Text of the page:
Friday, June 24, 2011

Song Structure

I've been listening to a lot of country music lately (It's summer!).  While listening, I've noticed a new song structure that perhaps is growing in popularity?  It's a subtle difference that fixes one of the annoyances I've had: the repetitiveness of the double chorus at the end of every song.

Wait. You lost me... What is song structure?

Well, all songs are broken down into blocks or chunks of different types. Typically we call these chunks verses and choruses. Other types of blocks exist too -- such as a prechorus, a bridge, an instrumental or solo, and the infamous "tag" which is a line or two that is said repeated at the end of song.

Anyway, when you're a band leader, you notice these chunks, and you use them to describe the direction a song will go before you play it.  For example, for one of our praise team songs at church, we'll probably plan on the following (we call it a road map): Verse 1, Chorus, Verse 2, Chorus, Bridge, Chorus, Chorus, Tag, Tag.

In fact, that is the most popular roadmap of a Christian praise songs.  Think of Blessed Be Your Name, Better Is One Day, or How Great Is Our God as some examples.  It's pretty popular among pop and country music too.  Unfortunately, it often adds to the stereotype that Christian praise music is unoriginal, or repetitive. Some complain that it get's old to sing the chorus that many times at the end.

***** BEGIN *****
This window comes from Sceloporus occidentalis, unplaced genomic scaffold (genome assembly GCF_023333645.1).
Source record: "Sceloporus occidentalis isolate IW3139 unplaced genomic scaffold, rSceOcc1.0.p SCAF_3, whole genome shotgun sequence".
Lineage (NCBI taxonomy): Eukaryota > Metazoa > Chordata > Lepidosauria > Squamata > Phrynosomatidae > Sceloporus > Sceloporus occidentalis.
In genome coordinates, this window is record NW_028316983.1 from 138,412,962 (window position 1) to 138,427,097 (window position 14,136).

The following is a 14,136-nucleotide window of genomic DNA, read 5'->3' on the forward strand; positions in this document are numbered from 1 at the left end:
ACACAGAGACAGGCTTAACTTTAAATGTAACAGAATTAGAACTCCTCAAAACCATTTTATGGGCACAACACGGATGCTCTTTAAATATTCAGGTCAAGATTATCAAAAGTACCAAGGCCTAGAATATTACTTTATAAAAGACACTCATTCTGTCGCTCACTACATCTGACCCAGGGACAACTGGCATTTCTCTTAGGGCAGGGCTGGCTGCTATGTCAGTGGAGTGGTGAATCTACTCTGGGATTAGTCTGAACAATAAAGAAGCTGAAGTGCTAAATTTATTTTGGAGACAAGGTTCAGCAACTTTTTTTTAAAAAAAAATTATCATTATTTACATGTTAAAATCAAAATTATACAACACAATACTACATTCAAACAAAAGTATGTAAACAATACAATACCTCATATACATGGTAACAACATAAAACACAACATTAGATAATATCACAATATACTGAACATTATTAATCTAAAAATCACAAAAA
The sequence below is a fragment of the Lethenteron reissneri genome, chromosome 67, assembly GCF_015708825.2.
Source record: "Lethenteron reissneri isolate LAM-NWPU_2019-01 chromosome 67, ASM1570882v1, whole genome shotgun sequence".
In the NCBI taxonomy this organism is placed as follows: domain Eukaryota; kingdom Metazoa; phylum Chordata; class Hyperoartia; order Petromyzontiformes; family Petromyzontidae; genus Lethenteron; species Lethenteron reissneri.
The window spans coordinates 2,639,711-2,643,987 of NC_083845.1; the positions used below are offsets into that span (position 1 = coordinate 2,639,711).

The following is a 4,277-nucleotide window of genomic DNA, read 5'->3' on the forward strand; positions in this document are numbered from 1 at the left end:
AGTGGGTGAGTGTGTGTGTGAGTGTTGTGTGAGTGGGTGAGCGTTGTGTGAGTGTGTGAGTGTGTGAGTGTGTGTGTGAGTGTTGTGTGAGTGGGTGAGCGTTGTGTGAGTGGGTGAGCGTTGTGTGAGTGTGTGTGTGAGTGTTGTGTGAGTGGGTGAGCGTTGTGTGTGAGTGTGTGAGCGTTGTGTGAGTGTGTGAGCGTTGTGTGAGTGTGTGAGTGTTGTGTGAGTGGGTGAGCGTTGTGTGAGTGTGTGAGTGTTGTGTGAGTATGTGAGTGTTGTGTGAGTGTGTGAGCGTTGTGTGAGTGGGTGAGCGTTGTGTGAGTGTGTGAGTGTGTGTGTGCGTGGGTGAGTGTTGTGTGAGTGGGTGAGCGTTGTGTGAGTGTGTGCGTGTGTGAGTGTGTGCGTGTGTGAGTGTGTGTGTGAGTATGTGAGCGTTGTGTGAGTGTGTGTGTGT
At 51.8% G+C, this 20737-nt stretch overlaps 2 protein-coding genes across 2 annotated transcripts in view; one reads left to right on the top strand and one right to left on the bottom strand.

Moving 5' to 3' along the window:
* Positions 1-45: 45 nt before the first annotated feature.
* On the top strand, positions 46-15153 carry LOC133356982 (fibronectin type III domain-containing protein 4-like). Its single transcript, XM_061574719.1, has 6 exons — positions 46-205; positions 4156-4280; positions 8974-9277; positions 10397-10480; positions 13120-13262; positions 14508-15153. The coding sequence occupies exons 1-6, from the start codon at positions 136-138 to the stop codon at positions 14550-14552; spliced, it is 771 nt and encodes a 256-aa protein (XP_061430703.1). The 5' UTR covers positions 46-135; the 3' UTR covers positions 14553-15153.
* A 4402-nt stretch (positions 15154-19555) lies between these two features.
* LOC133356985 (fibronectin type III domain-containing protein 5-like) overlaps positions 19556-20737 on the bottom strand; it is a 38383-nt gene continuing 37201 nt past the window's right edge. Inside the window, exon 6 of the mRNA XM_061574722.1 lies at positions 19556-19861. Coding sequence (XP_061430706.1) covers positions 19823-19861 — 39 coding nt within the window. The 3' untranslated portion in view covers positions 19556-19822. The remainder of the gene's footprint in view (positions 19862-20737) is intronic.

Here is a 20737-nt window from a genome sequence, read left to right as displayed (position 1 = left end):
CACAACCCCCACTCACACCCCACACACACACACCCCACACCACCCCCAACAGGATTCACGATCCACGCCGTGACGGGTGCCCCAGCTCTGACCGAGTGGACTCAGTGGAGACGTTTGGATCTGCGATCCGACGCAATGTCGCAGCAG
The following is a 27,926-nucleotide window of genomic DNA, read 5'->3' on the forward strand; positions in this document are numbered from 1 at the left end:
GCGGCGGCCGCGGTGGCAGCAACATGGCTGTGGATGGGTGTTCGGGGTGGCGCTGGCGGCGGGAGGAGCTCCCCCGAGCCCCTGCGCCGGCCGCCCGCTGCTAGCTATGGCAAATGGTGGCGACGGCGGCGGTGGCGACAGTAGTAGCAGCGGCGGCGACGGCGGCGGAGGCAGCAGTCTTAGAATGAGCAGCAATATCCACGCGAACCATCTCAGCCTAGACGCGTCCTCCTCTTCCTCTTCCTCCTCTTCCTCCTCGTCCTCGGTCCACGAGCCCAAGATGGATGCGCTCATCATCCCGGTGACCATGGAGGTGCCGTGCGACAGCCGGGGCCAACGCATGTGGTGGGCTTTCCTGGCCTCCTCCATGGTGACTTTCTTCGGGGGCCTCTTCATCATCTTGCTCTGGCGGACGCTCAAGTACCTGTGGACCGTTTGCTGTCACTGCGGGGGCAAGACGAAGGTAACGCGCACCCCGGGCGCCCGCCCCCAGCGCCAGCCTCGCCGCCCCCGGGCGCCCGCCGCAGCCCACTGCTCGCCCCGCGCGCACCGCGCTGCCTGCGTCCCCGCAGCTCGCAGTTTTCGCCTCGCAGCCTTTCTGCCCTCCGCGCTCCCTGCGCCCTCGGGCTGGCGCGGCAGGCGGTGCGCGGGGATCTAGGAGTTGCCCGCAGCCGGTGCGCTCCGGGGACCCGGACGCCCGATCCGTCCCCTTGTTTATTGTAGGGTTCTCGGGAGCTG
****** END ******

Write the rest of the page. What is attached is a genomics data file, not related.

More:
I've written several songs, and three of them fit this mold perfectly.

Well, the new pattern I've seen lately is a subtle variation of this. Several songs popular in country music use two different choruses.  Then, at the end of the song, instead of singing the same chorus twice, they combine the two choruses.  Thus you get a roadmap: v1, c1, v2, c2, b, c1, c2.  I like this as it is still predictable (I'm of the mindset that leaving a known pattern too much causes a song to be too "different" to be accepted) yet adds enough variance to be unique and stand out.

An example is Blake Shelton's current #1 hit, Honey Bee.  I'm not a huge fan of the lyrics, (a little too sappy and frankly, too 'country' for me).  Also, You Lie by The Band Perry has the two different but related choruses-- thankfully they only sing one at the end though.

I like the concept -- hope to hear more of it in both country and Christian music.  Spot another example?  Leave it and a link to the lyrics below in the comments.

1 comment:

  1. I like this "new" type of song structure. It took me a minute to think of another example for you -- "Drive" by Alan Jackson! Although that one doesn't repeat all of the choruses at the end...

    Check out this wikipedia page: -- I went off on some fun tangents from there :)


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